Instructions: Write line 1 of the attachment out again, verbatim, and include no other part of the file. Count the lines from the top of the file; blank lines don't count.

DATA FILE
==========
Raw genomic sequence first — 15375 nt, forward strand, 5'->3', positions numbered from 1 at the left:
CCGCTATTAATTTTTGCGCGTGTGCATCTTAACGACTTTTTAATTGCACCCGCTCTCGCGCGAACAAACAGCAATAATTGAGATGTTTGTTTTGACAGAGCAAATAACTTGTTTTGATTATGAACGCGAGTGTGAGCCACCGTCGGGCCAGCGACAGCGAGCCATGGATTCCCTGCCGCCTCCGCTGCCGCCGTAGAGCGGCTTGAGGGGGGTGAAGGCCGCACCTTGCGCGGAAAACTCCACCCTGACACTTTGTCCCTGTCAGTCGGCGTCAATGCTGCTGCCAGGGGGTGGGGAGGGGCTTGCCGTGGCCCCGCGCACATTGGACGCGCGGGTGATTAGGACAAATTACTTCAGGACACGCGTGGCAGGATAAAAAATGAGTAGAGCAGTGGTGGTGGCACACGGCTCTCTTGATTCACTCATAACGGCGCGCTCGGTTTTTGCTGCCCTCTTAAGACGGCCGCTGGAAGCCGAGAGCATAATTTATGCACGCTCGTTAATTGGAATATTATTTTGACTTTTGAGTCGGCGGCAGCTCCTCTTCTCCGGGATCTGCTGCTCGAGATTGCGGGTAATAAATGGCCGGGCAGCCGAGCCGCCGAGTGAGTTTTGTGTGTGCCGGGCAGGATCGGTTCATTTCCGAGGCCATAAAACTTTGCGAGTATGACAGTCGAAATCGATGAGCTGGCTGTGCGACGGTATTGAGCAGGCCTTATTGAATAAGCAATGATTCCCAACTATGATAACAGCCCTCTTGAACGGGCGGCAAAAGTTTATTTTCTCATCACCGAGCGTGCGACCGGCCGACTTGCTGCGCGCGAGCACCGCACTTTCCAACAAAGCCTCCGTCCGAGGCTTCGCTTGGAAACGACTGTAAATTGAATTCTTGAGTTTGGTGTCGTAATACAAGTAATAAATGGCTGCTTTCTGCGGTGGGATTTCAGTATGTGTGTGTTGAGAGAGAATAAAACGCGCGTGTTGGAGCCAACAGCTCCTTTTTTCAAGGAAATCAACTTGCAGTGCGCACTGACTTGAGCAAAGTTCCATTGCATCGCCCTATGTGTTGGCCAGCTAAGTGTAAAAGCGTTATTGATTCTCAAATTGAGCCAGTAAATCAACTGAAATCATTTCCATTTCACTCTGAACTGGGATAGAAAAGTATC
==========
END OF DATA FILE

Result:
Raw genomic sequence first — 15375 nt, forward strand, 5'->3', positions numbered from 1 at the left: